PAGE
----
Electric pressure cookers are quiet, easier to use, and require less supervision—but they can take as much as three times longer to achieve proper pressure as their stovetop cousins.
Pressure cooker recipes call for a certain amount of pressure (usually around 15 pounds per square inch). And, cooking with pressure requires some means to regulate it - otherwise, the pressure levels become dangerous.
There are four types of pressure regulators. Electric pressure cookers use a float valve which isn’t actually used to maintain pressure—that’s all done through the computer, but it will release the pressure at the end so you can safely retrieve your food.
Stovetop pressure cookers claim the other three types of regulators: weighted, modified weighted, and spring valves.
Weighted valve pressure regulators are the traditional kind that you’ll find on your grandmother’s pressure cooker. (She may even call it a jiggle-top regulator.) The valve rocks back and forth to allow the steam to escape and it should move rhythmically. These can be quite noisy—which can be a good or bad thing, depending on how you look at it. The noise means you can leave the kitchen and still monitor the cooking process, but then again, it can be loud. (When it’s silent, it may be cooking—but it’s not pressure cooking.)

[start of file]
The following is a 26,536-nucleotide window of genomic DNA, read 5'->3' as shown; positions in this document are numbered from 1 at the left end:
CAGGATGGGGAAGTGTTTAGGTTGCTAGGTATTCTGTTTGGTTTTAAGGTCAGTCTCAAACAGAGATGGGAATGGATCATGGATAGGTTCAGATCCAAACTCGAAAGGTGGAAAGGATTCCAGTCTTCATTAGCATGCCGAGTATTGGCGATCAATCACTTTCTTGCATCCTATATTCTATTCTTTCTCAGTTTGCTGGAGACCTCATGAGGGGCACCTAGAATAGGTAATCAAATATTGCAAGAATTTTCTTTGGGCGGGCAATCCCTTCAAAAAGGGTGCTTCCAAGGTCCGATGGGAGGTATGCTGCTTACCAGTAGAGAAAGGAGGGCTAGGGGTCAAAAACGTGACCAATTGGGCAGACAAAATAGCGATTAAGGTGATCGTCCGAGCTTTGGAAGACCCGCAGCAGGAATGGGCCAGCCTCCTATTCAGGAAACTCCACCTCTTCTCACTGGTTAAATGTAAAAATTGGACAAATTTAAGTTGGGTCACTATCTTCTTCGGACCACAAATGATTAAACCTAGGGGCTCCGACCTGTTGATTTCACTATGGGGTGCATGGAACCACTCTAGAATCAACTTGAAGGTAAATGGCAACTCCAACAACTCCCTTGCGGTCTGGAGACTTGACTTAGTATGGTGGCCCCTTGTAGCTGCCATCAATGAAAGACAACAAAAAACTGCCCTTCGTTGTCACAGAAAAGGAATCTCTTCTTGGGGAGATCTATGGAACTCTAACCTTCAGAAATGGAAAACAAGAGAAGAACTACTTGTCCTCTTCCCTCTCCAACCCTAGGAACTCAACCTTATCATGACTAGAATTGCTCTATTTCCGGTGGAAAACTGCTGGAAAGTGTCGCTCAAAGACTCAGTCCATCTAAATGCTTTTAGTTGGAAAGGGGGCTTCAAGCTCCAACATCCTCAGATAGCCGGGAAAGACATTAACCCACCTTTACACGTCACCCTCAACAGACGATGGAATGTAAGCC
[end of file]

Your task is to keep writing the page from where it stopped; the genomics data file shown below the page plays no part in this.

Rather than rocking, the modified weighted valve allows steam to escape in short bursts. It’s connected to the pressure cooker rather than the vent pipe and does need a fair amount of adjusting during cooking to keep it on a steady steam release.